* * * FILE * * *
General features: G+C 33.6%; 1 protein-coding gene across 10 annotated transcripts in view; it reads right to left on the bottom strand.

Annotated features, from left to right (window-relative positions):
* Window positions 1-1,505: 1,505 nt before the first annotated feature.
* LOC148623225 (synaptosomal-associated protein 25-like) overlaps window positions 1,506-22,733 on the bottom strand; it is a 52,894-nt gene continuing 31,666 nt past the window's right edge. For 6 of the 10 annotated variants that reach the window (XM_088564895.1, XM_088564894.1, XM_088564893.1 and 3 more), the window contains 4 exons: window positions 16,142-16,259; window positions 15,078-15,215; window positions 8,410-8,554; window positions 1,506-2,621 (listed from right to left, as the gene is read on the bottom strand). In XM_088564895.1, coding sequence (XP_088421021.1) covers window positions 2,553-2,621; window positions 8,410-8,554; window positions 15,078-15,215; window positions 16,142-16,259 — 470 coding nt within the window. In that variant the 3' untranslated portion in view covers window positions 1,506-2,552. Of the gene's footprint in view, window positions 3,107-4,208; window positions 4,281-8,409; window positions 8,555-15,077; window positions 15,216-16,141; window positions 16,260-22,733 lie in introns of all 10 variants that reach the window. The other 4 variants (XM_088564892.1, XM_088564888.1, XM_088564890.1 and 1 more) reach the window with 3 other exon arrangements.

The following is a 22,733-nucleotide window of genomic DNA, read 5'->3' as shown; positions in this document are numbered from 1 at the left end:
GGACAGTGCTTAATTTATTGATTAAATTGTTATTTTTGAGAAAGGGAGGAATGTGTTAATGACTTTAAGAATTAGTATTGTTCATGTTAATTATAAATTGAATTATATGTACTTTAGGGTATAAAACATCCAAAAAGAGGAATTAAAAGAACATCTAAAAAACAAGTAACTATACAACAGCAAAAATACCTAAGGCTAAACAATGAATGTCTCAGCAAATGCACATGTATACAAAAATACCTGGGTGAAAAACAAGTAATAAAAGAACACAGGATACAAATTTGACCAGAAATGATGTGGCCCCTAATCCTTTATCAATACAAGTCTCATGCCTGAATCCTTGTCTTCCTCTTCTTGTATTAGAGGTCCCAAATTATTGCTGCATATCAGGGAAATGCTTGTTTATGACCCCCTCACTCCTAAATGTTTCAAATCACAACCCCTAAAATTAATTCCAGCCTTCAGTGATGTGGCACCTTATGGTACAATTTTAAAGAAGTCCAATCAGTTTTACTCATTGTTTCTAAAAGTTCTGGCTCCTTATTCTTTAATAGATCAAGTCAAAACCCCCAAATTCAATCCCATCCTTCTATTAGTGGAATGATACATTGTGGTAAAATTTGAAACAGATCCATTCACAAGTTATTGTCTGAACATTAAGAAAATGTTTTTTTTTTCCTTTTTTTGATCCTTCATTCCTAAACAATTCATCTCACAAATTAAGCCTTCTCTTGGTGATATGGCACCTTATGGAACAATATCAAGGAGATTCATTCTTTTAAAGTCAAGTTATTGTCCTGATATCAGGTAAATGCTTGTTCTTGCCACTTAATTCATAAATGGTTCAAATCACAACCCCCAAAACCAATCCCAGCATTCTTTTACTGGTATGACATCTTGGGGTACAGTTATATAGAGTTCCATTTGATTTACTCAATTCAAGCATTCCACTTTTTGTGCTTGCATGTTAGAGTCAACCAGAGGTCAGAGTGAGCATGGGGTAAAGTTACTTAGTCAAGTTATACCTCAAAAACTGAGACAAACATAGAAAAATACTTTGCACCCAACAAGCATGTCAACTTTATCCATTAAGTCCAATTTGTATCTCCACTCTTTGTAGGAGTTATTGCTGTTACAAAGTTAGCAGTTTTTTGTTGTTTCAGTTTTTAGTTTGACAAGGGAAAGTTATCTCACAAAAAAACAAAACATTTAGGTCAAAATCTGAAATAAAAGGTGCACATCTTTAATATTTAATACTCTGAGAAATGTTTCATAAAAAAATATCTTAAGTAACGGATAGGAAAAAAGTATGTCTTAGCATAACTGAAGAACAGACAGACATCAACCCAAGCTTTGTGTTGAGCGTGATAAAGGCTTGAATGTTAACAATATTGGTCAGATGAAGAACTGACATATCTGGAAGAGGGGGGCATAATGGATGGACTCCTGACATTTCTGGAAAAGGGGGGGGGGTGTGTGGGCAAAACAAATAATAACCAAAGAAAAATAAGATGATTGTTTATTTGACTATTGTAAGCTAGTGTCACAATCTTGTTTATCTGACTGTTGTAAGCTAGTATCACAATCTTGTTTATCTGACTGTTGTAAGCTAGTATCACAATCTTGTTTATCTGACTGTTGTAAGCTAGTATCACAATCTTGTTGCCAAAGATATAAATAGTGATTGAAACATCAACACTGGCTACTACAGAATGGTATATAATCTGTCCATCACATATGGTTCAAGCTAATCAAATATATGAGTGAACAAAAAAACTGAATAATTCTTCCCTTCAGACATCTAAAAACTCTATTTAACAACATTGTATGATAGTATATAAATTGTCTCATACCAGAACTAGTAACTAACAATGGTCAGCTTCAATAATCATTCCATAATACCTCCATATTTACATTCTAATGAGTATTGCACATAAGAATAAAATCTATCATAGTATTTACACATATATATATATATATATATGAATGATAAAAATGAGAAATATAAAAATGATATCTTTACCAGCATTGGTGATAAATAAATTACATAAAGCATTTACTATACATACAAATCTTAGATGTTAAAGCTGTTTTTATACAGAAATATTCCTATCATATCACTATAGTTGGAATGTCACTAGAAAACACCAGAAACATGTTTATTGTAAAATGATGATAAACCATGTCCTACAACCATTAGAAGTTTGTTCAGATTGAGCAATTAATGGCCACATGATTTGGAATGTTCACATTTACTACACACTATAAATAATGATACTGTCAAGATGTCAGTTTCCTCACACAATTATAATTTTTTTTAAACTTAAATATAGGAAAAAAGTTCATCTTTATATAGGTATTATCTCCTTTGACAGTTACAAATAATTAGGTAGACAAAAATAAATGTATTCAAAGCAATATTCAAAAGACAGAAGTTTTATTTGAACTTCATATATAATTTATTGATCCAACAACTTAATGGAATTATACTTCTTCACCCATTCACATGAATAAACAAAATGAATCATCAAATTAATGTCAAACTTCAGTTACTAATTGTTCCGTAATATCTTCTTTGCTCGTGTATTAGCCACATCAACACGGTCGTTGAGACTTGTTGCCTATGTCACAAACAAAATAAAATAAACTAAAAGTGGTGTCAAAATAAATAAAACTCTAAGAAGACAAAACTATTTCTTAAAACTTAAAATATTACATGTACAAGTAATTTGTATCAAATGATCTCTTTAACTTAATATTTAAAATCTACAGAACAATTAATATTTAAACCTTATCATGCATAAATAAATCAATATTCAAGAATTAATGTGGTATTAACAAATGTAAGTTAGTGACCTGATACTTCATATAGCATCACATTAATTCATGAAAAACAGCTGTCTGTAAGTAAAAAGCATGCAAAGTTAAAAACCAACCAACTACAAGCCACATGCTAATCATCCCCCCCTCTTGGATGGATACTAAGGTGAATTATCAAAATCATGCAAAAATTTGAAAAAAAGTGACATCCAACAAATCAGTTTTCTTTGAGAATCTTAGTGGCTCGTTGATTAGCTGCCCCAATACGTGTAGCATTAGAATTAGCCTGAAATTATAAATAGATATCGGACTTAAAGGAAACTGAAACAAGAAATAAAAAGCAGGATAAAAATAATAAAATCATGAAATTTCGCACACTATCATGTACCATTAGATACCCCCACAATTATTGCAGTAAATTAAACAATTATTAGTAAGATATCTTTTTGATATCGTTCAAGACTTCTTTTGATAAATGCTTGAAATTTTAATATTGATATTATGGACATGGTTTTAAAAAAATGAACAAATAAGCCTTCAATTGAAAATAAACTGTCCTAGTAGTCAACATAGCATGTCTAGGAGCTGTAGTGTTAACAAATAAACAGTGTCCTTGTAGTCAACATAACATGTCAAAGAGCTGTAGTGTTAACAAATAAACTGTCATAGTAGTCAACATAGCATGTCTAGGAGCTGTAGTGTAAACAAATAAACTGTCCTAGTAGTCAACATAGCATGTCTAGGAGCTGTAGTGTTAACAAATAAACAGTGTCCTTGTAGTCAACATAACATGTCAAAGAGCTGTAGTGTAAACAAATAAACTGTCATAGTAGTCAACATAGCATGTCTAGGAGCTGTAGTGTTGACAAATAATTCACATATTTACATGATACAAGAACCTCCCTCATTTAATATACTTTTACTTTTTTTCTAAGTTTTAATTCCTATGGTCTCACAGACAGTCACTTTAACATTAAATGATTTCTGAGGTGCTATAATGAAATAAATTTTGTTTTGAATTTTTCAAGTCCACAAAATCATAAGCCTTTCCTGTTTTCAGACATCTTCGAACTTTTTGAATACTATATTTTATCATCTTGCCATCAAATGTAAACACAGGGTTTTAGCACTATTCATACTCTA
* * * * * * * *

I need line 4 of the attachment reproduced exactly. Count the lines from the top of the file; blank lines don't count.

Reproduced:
* LOC148623225 (synaptosomal-associated protein 25-like) overlaps window positions 1,506-22,733 on the bottom strand; it is a 52,894-nt gene continuing 31,666 nt past the window's right edge. For 6 of the 10 annotated variants that reach the window (XM_088564895.1, XM_088564894.1, XM_088564893.1 and 3 more), the window contains 4 exons: window positions 16,142-16,259; window positions 15,078-15,215; window positions 8,410-8,554; window positions 1,506-2,621 (listed from right to left, as the gene is read on the bottom strand). In XM_088564895.1, coding sequence (XP_088421021.1) covers window positions 2,553-2,621; window positions 8,410-8,554; window positions 15,078-15,215; window positions 16,142-16,259 — 470 coding nt within the window. In that variant the 3' untranslated portion in view covers window positions 1,506-2,552. Of the gene's footprint in view, window positions 3,107-4,208; window positions 4,281-8,409; window positions 8,555-15,077; window positions 15,216-16,141; window positions 16,260-22,733 lie in introns of all 10 variants that reach the window. The other 4 variants (XM_088564892.1, XM_088564888.1, XM_088564890.1 and 1 more) reach the window with 3 other exon arrangements.